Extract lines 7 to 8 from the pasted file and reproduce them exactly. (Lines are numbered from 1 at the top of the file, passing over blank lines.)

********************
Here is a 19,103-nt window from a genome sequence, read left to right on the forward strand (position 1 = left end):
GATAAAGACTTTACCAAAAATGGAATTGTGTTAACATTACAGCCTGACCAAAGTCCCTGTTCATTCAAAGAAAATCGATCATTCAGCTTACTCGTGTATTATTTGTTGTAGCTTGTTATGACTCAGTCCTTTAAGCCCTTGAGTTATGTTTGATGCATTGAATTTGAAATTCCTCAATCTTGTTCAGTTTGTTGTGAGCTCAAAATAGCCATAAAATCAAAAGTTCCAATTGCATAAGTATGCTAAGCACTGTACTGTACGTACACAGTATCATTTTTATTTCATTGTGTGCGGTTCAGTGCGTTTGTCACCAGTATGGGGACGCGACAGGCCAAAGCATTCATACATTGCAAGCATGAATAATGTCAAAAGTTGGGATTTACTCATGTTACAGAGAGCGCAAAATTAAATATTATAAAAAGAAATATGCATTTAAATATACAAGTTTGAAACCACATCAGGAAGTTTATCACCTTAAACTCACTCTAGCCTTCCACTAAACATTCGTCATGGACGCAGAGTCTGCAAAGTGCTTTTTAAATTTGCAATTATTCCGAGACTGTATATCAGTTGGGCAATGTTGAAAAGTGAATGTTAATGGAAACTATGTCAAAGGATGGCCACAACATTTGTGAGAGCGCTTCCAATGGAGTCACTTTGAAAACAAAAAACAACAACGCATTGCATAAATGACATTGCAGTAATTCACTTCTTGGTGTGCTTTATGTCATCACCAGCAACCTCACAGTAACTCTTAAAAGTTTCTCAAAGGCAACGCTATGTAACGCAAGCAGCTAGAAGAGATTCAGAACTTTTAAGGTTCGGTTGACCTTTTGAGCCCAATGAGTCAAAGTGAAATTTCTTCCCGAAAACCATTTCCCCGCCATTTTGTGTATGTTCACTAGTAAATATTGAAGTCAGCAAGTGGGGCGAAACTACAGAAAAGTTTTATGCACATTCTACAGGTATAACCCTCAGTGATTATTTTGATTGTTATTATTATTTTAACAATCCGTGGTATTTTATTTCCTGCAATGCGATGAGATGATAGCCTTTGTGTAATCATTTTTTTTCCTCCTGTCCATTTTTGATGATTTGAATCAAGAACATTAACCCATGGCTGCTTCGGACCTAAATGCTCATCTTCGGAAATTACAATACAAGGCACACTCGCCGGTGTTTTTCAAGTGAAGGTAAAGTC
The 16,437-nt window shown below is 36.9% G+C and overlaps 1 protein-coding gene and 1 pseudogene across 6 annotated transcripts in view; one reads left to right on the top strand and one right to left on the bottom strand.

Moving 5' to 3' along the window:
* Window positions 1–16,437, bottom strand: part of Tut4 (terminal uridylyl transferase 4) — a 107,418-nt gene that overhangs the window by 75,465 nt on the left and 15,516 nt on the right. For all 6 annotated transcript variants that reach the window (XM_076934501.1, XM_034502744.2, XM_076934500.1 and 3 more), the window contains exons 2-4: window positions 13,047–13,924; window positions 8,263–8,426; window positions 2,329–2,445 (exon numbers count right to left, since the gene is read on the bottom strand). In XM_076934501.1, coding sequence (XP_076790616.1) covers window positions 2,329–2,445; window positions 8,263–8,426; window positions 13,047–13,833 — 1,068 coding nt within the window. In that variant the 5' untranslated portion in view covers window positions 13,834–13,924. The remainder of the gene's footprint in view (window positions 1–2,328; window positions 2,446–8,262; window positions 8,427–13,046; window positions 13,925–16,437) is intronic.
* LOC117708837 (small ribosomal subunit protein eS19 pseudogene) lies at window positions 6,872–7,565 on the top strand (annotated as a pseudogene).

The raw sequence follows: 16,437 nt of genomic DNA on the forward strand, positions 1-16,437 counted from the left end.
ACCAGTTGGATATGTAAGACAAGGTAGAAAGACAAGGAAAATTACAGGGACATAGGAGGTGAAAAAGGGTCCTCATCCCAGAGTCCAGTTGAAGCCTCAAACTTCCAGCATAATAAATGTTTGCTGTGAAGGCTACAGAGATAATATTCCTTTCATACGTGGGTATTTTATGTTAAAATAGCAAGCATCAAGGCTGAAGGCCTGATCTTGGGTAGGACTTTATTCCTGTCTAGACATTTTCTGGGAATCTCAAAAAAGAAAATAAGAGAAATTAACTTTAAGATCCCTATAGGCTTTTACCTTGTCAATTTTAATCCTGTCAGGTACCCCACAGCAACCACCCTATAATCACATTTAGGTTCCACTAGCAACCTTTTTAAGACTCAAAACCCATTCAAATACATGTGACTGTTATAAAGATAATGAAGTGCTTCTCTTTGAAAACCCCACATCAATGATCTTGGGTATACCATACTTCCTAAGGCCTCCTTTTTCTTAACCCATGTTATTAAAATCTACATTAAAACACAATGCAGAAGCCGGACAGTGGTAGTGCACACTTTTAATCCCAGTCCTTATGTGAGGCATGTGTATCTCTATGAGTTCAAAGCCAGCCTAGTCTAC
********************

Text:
The raw sequence follows: 16,437 nt of genomic DNA on the forward strand, positions 1-16,437 counted from the left end.
ACCAGTTGGATATGTAAGACAAGGTAGAAAGACAAGGAAAATTACAGGGACATAGGAGGTGAAAAAGGGTCCTCATCCCAGAGTCCAGTTGAAGCCTCAAACTTCCAGCATAATAAATGTTTGCTGTGAAGGCTACAGAGATAATATTCCTTTCATACGTGGGTATTTTATGTTAAAATAGCAAGCATCAAGGCTGAAGGCCTGATCTTGGGTAGGACTTTATTCCTGTCTAGACATTTTCTGGGAATCTCAAAAAAGAAAATAAGAGAAATTAACTTTAAGATCCCTATAGGCTTTTACCTTGTCAATTTTAATCCTGTCAGGTACCCCACAGCAACCACCCTATAATCACATTTAGGTTCCACTAGCAACCTTTTTAAGACTCAAAACCCATTCAAATACATGTGACTGTTATAAAGATAATGAAGTGCTTCTCTTTGAAAACCCCACATCAATGATCTTGGGTATACCATACTTCCTAAGGCCTCCTTTTTCTTAACCCATGTTATTAAAATCTACATTAAAACACAATGCAGAAGCCGGACAGTGGTAGTGCACACTTTTAATCCCAGTCCTTATGTGAGGCATGTGTATCTCTATGAGTTCAAAGCCAGCCTAGTCTAC